Kind regards,
Kathleen
Anonymous
Posted: Saturday, January 7, 2012 11:23 AM
Originally posted by: Mimi S.

Hi Babym,
Welcome to our site. I'm sorry for what brings you here. I won't attempt to answer your question. The Care Consultant will reply shortly.

You have reached a group of experienced Care Givers and some like myself, who have the disease. Please come back and tell us more about yourself.
Anonymous
Posted: Saturday, January 7, 2012 11:23 AM
Originally posted by: babyrn

My 77 yr old mother per my father's account gets limp like she's going to faint then, as he catches her, she becomes rigid and then becomes "normal". Blood sugar is fine, temp is fine.
Anonymous
Posted: Saturday, January 7, 2012 11:23 AM
Originally posted by: jeanc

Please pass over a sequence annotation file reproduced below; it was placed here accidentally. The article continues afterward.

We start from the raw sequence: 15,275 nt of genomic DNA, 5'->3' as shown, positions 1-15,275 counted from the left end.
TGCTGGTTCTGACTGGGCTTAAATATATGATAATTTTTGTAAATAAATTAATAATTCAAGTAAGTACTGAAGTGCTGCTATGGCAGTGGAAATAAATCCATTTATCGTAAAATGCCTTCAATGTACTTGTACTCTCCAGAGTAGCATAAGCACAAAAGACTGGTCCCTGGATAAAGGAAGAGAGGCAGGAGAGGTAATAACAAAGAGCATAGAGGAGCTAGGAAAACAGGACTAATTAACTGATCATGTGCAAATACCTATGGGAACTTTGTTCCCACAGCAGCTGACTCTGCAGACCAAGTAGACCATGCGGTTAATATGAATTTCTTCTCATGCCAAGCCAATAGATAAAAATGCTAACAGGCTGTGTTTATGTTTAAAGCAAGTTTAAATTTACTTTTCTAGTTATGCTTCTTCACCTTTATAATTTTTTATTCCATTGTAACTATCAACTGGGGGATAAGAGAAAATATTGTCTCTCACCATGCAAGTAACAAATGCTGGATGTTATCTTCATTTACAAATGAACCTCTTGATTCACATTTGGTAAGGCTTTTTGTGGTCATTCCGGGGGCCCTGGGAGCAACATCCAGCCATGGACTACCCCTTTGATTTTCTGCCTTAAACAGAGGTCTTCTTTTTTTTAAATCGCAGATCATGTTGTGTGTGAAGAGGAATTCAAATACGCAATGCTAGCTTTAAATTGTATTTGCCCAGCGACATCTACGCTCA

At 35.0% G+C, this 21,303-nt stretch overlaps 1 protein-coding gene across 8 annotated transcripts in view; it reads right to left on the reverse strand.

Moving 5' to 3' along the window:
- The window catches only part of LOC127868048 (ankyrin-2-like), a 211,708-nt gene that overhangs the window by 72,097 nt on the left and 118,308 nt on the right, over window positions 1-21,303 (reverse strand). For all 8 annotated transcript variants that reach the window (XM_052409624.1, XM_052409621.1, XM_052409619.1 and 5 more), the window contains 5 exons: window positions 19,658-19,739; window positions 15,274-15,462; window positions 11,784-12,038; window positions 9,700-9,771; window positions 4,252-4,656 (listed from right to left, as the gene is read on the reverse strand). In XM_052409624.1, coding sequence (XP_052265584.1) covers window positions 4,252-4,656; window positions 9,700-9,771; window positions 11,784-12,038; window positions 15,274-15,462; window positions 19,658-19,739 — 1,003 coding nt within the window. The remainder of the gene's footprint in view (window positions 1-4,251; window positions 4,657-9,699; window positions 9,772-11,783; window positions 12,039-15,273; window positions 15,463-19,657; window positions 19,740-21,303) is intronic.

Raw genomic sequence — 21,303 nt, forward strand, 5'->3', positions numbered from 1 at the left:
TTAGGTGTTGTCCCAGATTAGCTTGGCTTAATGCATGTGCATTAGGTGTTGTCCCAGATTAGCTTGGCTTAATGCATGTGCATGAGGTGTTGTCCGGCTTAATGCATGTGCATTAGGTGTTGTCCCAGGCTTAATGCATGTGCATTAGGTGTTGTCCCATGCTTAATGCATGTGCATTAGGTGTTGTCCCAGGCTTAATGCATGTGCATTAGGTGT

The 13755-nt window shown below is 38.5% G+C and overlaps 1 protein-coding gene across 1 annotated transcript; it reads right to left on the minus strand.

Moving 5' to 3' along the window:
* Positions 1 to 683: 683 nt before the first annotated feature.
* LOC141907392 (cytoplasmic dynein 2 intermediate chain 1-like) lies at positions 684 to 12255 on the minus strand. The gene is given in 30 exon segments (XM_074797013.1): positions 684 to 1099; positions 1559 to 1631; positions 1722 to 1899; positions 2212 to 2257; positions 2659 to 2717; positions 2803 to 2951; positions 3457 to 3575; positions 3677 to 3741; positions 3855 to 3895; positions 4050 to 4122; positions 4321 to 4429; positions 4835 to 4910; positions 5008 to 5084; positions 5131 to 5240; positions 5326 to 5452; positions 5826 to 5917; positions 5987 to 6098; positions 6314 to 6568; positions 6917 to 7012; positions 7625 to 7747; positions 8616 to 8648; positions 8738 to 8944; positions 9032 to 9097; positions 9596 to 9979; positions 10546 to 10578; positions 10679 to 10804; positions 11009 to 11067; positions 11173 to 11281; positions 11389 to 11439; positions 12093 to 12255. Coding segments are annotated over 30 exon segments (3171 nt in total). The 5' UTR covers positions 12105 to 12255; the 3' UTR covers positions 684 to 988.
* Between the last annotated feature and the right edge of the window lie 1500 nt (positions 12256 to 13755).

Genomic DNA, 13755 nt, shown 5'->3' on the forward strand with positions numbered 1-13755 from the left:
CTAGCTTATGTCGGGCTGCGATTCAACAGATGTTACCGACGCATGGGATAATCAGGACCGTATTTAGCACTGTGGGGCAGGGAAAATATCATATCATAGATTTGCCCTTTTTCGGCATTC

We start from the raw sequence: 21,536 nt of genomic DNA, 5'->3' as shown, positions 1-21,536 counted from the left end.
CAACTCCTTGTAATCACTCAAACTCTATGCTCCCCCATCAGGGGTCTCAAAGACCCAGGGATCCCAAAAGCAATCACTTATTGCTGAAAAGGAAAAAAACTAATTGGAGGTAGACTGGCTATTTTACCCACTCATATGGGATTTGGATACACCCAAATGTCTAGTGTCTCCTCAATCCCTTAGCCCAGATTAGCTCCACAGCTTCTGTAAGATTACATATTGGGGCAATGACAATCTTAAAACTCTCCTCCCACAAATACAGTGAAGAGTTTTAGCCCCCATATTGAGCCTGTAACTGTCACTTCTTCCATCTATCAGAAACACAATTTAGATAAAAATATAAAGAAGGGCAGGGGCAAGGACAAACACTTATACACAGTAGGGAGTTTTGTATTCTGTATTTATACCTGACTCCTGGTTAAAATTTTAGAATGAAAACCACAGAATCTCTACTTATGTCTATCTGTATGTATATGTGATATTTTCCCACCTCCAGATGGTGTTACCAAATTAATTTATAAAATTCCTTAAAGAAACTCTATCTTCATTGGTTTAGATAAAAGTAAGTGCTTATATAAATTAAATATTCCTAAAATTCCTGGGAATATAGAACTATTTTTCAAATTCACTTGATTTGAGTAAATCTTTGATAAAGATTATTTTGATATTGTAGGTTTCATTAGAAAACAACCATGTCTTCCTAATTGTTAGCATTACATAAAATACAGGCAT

I know exactly what you mean. My Mom 92 this month has done the same thing. We also took her to the ER and they did several test and could find nothing. They just said it was seizures. She has never had them before. Makes you wonder though doesn't it.....
Anonymous
Posted: Saturday, January 7, 2012 11:23 AM
Originally posted by: Mimi S.

Hi Josephine's daughter,
Welcome to our site. I, too, am not a doctor, so can only suggest you ask there.
Sometimes, however, the worsening of the dementia may be only temporary. let's hope so.
Anonymous
Posted: Saturday, January 7, 2012 11:23 AM
Originally posted by: Josephine's Daughter

My 84 year-old mother who has been diagnosed with frontal lobe dementia had what her neurologist believes was a seizure. While seating, her head tilted back and she began gurgling loudly and was unreponsive. This lasted about a min. Her dementia now seems worse. Can these seizures cause greater mental impairment? Her neurologist has put her on antiseizure medicine at a very low dose that we are to slowly increase. Any advice would be appreciated.
Anonymous
Posted: Saturday, January 7, 2012 11:23 AM
Originally posted by: Norbert

This may be an "Absence Seizure"